- Children who receive harsh, corporal punishment may develop anger issues or have trouble performing as they grow older.
- On the other hand, children who are not disciplined may not learn the valuable life skills they need.
Childhood Psychology Theories
Ever since the development of modern psychology, there have been many theories that have tried to explain how childhood works. These include:
- Freud and his theory of psychosexual development were one of the earliest ones. He believed that your childhood and your unconscious desires are what made you the person you were today. He believed that childhood was divided into stages, such as oral, anal, and so on. While this theory isn't used much today, it's still worth exploring.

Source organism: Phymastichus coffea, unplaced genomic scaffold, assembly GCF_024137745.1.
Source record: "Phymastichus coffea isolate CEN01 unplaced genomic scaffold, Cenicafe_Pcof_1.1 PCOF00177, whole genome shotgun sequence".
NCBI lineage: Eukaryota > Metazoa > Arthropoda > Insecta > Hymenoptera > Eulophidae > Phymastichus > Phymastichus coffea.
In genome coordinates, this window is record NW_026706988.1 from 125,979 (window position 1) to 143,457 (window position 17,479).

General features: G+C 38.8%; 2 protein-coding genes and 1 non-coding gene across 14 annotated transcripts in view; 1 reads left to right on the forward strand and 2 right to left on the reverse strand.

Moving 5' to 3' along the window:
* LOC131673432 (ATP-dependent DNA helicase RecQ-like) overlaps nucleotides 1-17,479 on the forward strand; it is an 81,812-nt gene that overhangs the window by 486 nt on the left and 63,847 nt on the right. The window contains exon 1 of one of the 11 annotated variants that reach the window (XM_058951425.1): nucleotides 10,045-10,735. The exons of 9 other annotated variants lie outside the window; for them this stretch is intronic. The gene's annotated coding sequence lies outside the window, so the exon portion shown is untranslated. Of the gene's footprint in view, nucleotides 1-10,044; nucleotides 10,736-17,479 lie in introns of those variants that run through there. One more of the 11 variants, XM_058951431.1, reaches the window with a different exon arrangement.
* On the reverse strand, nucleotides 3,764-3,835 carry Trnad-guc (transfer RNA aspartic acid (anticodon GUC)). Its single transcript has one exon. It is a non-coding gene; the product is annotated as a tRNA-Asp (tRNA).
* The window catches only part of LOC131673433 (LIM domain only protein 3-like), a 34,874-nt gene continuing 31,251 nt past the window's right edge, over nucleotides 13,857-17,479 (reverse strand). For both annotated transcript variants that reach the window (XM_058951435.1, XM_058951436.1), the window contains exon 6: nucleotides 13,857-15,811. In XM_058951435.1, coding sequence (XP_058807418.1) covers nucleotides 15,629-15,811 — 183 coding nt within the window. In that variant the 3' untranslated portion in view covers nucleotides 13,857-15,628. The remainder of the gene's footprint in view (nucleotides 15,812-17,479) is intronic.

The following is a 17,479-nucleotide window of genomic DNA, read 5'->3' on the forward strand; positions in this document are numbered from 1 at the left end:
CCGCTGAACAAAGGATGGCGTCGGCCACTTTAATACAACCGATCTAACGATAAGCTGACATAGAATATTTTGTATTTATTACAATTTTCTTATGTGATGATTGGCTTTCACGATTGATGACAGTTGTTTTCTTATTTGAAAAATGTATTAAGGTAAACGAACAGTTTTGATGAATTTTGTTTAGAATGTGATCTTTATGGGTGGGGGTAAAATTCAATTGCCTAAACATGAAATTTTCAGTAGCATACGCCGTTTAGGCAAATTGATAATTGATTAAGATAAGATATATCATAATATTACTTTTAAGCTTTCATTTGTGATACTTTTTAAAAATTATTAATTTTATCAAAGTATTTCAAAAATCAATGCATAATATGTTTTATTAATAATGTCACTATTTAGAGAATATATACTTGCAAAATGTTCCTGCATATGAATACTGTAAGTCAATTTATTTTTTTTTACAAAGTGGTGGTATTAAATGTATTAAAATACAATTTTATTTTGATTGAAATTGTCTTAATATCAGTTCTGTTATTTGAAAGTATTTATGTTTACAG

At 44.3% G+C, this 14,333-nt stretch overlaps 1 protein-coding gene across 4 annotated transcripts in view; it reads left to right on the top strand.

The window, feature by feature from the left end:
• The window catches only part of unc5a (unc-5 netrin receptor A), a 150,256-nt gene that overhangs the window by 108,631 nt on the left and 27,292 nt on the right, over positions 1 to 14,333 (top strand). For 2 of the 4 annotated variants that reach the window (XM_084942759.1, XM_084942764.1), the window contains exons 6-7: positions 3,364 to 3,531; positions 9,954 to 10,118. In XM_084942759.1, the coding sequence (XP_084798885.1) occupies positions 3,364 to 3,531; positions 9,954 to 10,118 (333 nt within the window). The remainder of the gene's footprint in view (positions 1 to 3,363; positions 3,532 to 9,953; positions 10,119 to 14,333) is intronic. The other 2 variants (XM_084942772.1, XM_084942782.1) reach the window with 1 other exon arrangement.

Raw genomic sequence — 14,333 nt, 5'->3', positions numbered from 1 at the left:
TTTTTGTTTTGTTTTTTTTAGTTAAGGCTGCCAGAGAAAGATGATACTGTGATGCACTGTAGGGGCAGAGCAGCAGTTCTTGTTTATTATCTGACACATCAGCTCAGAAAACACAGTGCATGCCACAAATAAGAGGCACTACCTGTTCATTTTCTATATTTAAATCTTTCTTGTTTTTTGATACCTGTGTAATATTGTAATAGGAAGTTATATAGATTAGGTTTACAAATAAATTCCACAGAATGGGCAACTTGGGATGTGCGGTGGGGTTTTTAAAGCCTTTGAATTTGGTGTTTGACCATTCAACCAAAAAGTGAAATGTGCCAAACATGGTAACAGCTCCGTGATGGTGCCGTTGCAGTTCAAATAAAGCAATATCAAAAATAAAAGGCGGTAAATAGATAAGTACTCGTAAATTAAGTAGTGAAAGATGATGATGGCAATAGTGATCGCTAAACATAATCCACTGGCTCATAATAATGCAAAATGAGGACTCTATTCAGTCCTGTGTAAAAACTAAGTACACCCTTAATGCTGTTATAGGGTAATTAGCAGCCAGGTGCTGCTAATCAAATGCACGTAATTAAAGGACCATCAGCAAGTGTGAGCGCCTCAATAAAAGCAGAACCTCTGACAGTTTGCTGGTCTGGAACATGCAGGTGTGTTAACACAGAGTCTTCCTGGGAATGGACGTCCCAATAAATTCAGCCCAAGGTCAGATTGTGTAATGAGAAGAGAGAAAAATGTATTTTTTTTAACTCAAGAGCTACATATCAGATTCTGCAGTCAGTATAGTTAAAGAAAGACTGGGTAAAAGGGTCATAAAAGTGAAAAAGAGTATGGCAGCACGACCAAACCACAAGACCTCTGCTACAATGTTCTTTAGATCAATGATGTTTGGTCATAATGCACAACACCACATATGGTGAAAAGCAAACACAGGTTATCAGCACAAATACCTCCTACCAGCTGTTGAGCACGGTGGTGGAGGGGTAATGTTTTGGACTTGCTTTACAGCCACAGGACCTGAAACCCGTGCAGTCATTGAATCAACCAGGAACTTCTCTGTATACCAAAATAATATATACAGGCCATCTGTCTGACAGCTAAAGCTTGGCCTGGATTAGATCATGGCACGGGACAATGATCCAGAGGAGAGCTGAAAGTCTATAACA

- Erikson's psychosocial theory. This involves stages that are divided into struggles. For example, infancy involves trust vs. mistrust. You can trust your caregivers, but you may mistrust other children or adults. Early childhood involves autonomy vs. shame. This model is another one that's worth reading.
- Piaget's theory. This one involves different stages. The sensorimotor stage occurs during infancy, where your knowledge is only limited to your senses around you and what you can do with your arms and legs. Between two and six, the child enters the proportional stage, which involves language. Children are not logical and do not understand others' points of view, but they are still able to talk. Then, there's the concrete operational stage, which lasts from seven to adolescent. This is when a child starts to understand logic, but may still have trouble grasping certain concepts. Finally, there's the formal operational stage. This lasts until adulthood. You can think about abstract concepts, and you start learning other forms of logic too.